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LESSON XXXI.-MONDAY.

OROGRAPHY. Of the detached mountain-ranges of Asia, only two are completely separated from the main stem. One is the meridional chain of the Ural, separated by the scantilywatered and partly desert lowland of Turan; the other is the plateau of the Deccan, leaning against the meridional chain of the Western Ghauts, and detached by the lowland of Hindostan. As the Ural, with a truly continental position, has an insular prolongation in the icy regions of Nova Zembla, so the Deccan, which, like Mexico, enjoys a perpetual spring, rises once more towards the equator, in the island of Ceylon.

In the west, the valley of the Kur is as little able to separate the Caucasus from the elevated plains of Armenia, as the valley of the Orontes and Euphrates to separate the Anatolian from the Syro-Arabian highland. The Caucasus is a nearly longitudinal chain in the southern background of the isthmus, over which the waves of the Caspian and Black Seas once flowed together, and thus forms a solid boundary-wall between Asia and Europe. Syro-Arabian highland likewise rises in the eastern background of the Isthmus of Suez, which is indubitably the filling up of a communication which formerly existed between the Red and Mediterranean Seas. But a deep chasm, the greatest depression in the earth's surface yet known, divides this highland into two very unequal parts. In the northern continuation of the Gulf of Akabah, the Wady el Arabah cuts deep into the rocky and desert plateau of Arabia, once called Arabia Petrea; running parallel with the Levantine coast, it sinks down to the deep yawning ravine filled by the Dead Sea and the Jordan, and after slight interruptions has a northern continuation in the upper valleys of the Leontes and Orontes. According to repeated measurements made in recent times, the depression of the level of the Dead Sea amounts to 1,312 feet. What contrasts on a small area: Jerusalem on a plateau 2,000 above, the Dead Sea 1,312 feet below the level of the Mediterranean. The more particular division of the Syro-Arabian highland is threefold; for we must distinguish the highland of Syria Proper, surrounding the ravine just spoken of, and having its culmi. nating points in the peaks of Lebanon and Anti-Lebanon; further, the mountain mass of the peninsula of Sinai; and lastly, the plateaus of the Arabian peninsula. Neither the Isthmus of Suez, nor the Red Sea, can prevent us from assigning an African character to these south-western members of Asia ; for the wide-spread deserts, as also the simplicity of the horizontal and vertical profile of Arabia, impress upon these countries, in the most various ways, a truly African stamp.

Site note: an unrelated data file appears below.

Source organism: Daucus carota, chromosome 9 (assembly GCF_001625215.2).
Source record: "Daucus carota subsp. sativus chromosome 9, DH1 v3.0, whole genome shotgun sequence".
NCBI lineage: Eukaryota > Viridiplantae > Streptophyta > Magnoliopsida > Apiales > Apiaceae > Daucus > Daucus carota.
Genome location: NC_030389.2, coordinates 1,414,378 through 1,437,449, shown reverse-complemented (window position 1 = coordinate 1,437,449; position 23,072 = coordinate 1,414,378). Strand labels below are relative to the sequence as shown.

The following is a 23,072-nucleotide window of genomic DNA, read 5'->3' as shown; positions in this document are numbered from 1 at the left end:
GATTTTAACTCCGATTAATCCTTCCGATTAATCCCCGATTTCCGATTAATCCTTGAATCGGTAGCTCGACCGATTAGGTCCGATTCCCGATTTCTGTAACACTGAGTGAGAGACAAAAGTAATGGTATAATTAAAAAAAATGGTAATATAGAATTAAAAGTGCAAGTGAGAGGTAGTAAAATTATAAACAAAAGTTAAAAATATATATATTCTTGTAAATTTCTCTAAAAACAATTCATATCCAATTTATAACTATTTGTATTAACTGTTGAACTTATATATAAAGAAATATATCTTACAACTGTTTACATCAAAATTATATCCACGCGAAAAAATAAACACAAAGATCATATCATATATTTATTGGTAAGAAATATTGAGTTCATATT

In the east of Asia likewise, we find two mountainous districts not completely divided from the main stem, but still having an independent character; and here, again, one is in the north and the other in the south. In the north are the mountains stretching through the length of the peninsula of Kamtschatka, which are connected with the mountain chains of eastern Siberia, and are distinguished on the eastern coast by a multitude of active volcanoes. In the south is the system of chains in further India and Malacca. Between the great river valleys which run towards the south, partitions are formed by high mountain chains, which probably unite in the north in an inaccessible mountain knot, and from which the dividing ridge of West Siam spreads over the greater part of the peninsula, with repeated depressions, as far as the extreme southern point of the Asiatic continent.